Another record year for Norgesgruppen – Now comes the challenges: – Difficult mode

Another record year for Norgesgruppen - Now comes the challenges: - Difficult mode

Norgesgruppen, the country’s largest grocery group, has left two years of record revenue as a result of border closures and changing consumption.

Last year, the group increased its sales by 1.5 percent to NOK 103 billion, making it NOK 4.9 billion before taxes. Revenues were 18 percent higher than they were in 2019, the last year before the coronavirus pandemic and border closures.

Now the golden age is over.

According to CEO Runar Hollevik, the grocery market is down five percent so far this year. Holevik thinks it will drop by a few.

This is not the only problem.

expensive to operate

The war in Ukraine drove up already high energy prices, which led to sharp increases in the prices of a large number of the world’s most important raw materials. Fertilizers, wheat, gas and corn are trading at record levels in international markets.

This puts more pressure on the demanded supply of goods, but it also increases costs in the value chain for food, energy, fuel and raw materials. It’s demanding, Hollevick says, but it’s manageable.

Transportation in particular has become a major challenge for Norgesgruppen.

Transportation has partially collapsed in some places. We had to transport goods by train from China instead of by boat. Things take longer, and we have to buy larger quantities in advance. We also go through certain product groups where we need more suppliers than usual, Hollevick says.

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Also on electricity prices, the company received a stir last year. Norgesgruppen trades all types of electricity on the spot market, and electricity costs have risen to NOK 693 million, compared to NOK 317 million a year earlier. The higher electricity prices did not come until the end of 2021, and they continued until 2022.

“low price growth”

Price changes from in-store supplier negotiations are revised twice a year: February 1 and July 1.

Have the suppliers announced further price increases?

Nothing beyond what we got before Christmas, but we’ve now increased raw material costs, energy prices and fuel prices that will impact the food value chain, and there are new opportunities for negotiations leading up to the agricultural settlement on July 1, Holevec says.

The CEO believes that Norway is less affected than our neighbors by what is happening in European markets. He believes that anyone who sees that Norwegian supermarket food prices have risen sharply lately should familiarize themselves with Statistics Norway’s CPI.

In Norway, food prices rose by 0.8 percent in February, compared to the same month last year. Compared to the general increase in prices, the increase in food prices was lower, and came after 11 months of declines, Hollevick says.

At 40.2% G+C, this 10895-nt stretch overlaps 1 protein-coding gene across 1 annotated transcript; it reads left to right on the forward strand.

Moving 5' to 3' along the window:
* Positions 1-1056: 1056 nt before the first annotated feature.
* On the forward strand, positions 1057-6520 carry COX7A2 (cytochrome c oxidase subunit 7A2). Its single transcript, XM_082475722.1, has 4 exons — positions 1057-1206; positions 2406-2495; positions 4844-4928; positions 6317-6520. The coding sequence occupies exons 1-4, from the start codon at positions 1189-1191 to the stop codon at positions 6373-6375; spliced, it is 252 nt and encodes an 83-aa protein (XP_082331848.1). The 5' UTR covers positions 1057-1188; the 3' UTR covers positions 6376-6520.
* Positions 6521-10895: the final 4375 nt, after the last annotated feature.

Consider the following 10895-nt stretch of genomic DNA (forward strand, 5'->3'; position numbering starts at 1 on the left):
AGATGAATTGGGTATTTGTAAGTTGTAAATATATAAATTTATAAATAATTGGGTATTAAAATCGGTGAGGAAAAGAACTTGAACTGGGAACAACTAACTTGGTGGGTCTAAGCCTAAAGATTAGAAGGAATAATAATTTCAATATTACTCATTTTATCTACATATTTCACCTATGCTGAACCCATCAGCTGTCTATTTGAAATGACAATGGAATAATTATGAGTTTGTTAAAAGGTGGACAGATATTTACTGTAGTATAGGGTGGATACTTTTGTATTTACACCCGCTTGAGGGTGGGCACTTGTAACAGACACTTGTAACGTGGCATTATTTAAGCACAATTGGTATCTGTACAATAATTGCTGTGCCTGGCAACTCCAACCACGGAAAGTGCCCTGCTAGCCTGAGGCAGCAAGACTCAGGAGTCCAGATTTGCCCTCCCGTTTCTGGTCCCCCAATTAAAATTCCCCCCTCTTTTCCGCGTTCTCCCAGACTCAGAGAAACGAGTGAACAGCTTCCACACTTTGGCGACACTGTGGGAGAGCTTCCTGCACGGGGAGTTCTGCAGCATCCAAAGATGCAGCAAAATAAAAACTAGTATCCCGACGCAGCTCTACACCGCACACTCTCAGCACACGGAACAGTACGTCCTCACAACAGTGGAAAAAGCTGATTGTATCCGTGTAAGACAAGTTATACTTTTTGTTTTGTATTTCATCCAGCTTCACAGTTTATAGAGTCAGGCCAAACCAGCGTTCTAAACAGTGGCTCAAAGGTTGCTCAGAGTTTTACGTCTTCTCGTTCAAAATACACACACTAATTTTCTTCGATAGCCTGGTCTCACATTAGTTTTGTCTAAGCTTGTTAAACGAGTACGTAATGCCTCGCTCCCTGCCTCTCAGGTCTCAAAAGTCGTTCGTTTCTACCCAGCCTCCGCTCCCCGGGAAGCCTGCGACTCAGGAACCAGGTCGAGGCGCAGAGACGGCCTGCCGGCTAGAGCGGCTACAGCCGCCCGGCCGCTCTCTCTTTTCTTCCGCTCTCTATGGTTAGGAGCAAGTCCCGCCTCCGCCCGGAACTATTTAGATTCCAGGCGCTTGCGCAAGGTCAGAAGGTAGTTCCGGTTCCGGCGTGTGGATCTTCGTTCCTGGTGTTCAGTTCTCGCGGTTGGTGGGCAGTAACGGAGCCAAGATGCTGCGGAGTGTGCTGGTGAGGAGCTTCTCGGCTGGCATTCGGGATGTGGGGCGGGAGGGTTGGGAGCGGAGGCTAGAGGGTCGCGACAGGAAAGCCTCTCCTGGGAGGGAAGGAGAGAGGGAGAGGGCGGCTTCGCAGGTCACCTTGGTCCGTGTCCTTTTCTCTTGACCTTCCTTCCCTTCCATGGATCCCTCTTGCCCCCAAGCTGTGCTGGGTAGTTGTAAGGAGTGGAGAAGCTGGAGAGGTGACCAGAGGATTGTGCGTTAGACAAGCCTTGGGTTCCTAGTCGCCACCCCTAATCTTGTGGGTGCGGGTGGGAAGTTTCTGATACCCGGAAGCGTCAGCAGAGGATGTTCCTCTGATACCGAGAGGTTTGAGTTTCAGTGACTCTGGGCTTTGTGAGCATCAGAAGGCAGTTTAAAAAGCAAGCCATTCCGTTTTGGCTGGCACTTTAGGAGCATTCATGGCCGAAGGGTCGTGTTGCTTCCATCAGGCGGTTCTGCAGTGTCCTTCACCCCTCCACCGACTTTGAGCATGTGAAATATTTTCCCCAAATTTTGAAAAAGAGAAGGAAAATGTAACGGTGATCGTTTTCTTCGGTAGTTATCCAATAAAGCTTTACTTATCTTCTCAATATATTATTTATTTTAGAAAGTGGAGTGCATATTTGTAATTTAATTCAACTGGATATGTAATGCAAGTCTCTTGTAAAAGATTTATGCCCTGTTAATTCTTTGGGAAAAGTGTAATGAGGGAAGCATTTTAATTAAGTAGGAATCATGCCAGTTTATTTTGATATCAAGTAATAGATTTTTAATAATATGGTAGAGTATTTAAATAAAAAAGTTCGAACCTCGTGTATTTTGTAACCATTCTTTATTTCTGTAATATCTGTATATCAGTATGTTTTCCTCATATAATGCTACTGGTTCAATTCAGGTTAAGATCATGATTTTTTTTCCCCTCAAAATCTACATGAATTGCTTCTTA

At the same time, there is some delay in the value chain which means that one does not necessarily see the effects of commodity shortages and increase in raw material prices now.

You won’t notice much until fall and next year. Not only do we get our food supply of grain and flour from the Black Sea region, but we are also affected by what happens in the global market, Holevec says.

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billion in dividends

Norgesgruppen is behind chains like Kiwi, Meny, Spar and Joker in groceries, and Deli De Luca and Mix in a kiosk. Norgesgruppen is by far the largest grocery group in the country with a market share of 44 percent. The empire is built around the wholesale company Asko.

Norgesgruppen recently created the Gigaboks chain, at the same time it bought the inexpensive Dollarstore chain. The goal of these new initiatives is to win back the sales chains that were “stolen” by Europris and Normal, according to Holevik.

Norgesgruppen has the media-shy Johansson family as the main owner, with about 75 percent of the shares distributed among the various companies.

Calculations show that a total dividend of 975 million NOK has been proposed.

CEO Runar Hollevik earned NOK 11.5 million last year, of which NOK 7.8 million was at a fixed salary. Including retirement, he earned nearly 15 million crowns. (Terms)Copyright Dagens Næringsliv AS and/or our suppliers. We would like you to share our cases using a link that leads directly to our pages. All or part of the Content may not be copied or otherwise used with written permission or as permitted by law. For additional terms look here.

Dalila Awolowo

Dalila Awolowo

"Explorer. Unapologetic entrepreneur. Alcohol fanatic. Certified writer. Wannabe tv evangelist. Twitter fanatic. Student. Web scholar. Travel buff."

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